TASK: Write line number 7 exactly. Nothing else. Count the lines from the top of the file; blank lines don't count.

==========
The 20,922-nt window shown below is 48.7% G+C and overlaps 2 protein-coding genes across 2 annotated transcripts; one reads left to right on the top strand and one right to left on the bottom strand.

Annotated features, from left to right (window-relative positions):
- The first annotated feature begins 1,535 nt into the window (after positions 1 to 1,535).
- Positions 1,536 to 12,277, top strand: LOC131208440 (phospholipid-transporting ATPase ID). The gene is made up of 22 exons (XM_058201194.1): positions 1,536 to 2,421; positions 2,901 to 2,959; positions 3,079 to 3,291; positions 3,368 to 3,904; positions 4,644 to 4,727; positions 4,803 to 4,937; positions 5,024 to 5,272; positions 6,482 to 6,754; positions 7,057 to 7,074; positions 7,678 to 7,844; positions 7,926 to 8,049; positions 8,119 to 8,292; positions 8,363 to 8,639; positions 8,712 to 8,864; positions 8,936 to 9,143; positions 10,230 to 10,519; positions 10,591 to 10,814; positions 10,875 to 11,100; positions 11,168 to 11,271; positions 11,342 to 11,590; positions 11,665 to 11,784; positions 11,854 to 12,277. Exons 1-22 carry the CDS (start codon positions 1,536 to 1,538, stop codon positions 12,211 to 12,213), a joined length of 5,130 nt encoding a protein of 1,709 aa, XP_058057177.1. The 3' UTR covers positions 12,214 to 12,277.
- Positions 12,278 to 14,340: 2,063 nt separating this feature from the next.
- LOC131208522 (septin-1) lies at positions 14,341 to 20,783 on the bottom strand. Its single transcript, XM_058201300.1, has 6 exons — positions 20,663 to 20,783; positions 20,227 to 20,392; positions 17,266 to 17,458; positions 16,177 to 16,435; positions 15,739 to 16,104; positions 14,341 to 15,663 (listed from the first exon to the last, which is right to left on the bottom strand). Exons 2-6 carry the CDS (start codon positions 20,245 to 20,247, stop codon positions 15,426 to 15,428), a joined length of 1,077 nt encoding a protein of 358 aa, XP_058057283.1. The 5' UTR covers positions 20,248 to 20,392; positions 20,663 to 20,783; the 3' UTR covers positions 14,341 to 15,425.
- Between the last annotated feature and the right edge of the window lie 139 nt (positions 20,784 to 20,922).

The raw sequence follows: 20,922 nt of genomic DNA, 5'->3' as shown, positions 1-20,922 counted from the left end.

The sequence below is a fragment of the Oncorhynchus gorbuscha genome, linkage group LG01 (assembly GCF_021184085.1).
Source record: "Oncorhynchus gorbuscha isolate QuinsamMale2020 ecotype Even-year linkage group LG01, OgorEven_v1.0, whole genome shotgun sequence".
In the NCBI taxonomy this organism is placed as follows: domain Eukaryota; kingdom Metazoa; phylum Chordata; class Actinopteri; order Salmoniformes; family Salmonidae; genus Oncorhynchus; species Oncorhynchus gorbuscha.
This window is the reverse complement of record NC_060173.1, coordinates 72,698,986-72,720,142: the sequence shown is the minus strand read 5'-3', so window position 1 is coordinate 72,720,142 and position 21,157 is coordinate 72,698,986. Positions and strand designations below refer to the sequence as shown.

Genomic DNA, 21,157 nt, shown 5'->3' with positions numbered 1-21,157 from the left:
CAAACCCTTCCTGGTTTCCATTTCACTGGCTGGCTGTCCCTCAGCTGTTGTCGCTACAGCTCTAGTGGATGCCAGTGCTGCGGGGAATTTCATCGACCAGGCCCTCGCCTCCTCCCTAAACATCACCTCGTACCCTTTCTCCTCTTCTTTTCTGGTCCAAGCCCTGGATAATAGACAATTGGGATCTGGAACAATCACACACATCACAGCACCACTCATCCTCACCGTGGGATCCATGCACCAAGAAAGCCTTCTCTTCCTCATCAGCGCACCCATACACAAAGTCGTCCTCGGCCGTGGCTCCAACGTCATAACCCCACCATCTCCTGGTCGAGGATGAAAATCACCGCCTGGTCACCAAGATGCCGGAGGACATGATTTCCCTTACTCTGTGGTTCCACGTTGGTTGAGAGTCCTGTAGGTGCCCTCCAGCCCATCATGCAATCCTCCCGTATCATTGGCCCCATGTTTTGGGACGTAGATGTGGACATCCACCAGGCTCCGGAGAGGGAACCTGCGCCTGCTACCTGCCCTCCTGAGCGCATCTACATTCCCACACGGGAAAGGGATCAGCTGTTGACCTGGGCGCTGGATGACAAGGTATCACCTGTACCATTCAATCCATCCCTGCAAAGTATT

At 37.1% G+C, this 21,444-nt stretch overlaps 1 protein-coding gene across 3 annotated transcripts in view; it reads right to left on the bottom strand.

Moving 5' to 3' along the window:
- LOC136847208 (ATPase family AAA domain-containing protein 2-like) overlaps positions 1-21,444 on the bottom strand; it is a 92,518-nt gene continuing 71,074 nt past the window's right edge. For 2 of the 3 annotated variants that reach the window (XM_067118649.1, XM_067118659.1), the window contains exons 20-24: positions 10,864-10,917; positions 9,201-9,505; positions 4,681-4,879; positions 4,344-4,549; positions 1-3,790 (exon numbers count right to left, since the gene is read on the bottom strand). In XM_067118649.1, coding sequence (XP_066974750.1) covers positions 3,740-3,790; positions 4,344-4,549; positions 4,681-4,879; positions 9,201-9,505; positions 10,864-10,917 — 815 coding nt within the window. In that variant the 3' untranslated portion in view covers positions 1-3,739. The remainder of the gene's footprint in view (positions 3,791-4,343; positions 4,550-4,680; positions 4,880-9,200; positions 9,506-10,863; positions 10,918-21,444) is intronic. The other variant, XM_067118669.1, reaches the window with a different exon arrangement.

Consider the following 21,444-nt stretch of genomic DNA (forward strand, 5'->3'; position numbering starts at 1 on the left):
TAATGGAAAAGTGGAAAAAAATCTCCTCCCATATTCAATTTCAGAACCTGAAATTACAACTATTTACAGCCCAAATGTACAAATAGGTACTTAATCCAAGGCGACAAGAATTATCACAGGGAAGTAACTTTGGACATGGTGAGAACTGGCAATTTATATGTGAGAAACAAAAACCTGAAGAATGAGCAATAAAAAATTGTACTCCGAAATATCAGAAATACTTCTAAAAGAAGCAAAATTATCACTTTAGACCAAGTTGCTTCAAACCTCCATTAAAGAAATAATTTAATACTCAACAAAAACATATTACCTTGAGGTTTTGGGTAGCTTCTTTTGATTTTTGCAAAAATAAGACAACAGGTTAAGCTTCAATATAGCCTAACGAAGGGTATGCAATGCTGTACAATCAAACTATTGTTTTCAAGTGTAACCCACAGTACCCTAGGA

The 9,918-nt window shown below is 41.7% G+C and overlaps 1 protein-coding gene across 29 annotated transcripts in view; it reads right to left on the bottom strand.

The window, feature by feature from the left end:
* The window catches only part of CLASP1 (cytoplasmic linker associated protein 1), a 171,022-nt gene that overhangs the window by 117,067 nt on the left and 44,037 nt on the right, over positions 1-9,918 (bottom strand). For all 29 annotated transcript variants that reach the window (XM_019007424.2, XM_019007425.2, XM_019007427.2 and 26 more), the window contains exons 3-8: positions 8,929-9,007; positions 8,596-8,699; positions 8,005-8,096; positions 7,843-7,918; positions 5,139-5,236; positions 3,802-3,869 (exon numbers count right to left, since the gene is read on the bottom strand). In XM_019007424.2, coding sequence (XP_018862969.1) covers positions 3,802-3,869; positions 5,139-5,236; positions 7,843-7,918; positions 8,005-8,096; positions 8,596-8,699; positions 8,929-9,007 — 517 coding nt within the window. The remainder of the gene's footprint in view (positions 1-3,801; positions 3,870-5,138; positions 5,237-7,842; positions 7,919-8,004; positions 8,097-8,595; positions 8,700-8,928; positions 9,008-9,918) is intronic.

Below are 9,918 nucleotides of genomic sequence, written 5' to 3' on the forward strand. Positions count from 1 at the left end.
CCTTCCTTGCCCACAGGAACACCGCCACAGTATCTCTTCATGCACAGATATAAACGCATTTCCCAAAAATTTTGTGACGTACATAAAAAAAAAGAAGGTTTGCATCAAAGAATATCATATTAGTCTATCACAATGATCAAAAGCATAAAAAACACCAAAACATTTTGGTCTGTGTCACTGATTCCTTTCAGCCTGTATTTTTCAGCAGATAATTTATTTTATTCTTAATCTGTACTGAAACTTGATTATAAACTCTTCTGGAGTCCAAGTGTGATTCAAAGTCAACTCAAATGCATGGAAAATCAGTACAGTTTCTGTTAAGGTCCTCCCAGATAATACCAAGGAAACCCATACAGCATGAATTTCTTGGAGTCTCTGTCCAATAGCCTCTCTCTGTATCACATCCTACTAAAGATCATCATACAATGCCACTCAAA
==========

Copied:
- Between the last annotated feature and the right edge of the window lie 139 nt (positions 20,784 to 20,922).